Following another two year retirement at Monticello, Jefferson was thrust back into the political spotlight when he ran for President against the Federalist candidate John Adams. Suffering a narrow defeat, Jefferson assumed the role of Vice President, which he treated lightly and somewhat cavalierly. In opposition to the administration he served in, Jefferson secretly authored a treatise against the expanding powers of the federal government, later known as the Kentucky Resolutions. In the election of 1800, Jefferson again faced Adams but this time emerged victorious, after a protracted electoral controversy between him and his eventual Vice President, Aaron Burr. Jefferson's Presidency was characterized by a gradual shift toward strong federalist initiatives, which increased the power of the executive branch and of the national government writ large. Most prominent among these policy decisions were the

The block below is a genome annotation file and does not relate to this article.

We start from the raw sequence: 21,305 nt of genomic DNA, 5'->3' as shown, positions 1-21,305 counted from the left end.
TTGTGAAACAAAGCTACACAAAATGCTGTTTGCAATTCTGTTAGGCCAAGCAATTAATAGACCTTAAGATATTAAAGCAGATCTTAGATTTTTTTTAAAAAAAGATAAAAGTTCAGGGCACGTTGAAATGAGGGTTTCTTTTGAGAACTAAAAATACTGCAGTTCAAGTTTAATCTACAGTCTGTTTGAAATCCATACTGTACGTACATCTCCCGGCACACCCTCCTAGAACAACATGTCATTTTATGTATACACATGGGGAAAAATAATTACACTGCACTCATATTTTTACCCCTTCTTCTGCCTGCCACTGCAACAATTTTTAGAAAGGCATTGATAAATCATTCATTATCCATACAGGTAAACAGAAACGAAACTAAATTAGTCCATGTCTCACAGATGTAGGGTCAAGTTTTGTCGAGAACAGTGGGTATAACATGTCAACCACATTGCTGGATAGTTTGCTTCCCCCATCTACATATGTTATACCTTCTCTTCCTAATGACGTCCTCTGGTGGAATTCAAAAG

This is the end of the preview. Sign up
access the rest of the document.
This note was uploaded on 12/28/2011 for the course HIST 101 taught by Professor Womer during the Fall '08 term at Texas State.